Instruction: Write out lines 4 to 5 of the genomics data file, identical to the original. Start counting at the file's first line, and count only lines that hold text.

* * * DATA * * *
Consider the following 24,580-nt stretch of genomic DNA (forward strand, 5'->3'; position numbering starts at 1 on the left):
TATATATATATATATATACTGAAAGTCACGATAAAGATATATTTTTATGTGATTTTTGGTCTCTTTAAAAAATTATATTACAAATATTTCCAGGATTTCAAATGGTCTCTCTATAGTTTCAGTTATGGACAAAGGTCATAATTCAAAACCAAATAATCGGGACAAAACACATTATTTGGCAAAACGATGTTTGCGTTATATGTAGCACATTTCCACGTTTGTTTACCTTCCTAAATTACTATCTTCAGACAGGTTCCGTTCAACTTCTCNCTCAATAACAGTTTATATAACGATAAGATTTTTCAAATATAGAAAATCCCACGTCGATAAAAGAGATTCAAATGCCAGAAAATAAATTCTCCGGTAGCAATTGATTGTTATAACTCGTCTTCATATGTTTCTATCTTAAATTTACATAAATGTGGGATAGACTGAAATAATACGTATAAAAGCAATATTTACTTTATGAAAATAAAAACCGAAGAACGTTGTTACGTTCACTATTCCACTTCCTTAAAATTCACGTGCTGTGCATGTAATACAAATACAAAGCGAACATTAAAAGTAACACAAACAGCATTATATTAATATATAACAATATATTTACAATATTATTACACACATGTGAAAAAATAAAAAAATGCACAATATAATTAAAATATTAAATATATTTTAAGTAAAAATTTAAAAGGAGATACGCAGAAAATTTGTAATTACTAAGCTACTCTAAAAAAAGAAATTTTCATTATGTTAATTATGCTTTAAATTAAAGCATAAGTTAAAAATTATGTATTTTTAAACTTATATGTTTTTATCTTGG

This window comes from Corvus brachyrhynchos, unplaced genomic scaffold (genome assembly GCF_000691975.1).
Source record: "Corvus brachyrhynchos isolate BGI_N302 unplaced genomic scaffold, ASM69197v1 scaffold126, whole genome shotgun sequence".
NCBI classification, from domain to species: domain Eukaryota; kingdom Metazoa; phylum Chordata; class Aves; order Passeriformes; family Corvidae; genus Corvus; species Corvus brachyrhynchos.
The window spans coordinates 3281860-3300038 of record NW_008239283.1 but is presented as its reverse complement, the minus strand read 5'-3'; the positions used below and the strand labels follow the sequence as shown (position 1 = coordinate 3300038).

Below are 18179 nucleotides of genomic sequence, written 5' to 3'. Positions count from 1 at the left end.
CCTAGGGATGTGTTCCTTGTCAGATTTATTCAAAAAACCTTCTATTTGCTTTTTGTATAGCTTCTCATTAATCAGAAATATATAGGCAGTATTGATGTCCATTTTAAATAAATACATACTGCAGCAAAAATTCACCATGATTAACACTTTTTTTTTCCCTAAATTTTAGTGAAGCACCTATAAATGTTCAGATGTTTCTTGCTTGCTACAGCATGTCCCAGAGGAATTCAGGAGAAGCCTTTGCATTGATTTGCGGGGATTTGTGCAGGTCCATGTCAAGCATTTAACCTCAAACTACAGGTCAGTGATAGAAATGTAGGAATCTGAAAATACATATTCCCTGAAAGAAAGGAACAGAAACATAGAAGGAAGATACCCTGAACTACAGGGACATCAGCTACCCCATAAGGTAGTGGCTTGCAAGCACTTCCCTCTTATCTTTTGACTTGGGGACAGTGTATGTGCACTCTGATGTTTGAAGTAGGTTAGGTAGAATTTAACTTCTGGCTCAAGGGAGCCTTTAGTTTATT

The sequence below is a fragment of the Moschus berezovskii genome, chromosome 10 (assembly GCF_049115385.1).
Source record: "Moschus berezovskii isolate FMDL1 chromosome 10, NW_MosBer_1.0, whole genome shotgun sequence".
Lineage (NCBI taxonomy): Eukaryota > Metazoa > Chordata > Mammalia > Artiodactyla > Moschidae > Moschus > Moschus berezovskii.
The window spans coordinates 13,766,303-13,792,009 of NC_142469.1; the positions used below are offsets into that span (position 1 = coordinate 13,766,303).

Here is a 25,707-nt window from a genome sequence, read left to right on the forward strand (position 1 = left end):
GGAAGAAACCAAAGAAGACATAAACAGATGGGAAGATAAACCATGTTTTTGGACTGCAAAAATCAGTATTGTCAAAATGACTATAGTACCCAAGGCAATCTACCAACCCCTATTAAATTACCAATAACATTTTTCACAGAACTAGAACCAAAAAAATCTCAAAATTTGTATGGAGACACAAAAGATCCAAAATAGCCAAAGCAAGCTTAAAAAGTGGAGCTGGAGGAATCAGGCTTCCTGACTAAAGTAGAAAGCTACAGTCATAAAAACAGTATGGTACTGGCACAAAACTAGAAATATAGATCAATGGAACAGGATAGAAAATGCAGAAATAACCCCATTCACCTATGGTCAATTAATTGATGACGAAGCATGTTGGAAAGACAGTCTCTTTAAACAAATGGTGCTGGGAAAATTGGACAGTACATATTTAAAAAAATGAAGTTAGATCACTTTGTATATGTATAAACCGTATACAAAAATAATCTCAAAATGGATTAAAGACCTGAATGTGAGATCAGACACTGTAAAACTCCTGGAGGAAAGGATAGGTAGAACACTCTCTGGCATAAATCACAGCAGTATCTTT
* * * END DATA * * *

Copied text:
Source record: "Corvus brachyrhynchos isolate BGI_N302 unplaced genomic scaffold, ASM69197v1 scaffold126, whole genome shotgun sequence".
NCBI classification, from domain to species: domain Eukaryota; kingdom Metazoa; phylum Chordata; class Aves; order Passeriformes; family Corvidae; genus Corvus; species Corvus brachyrhynchos.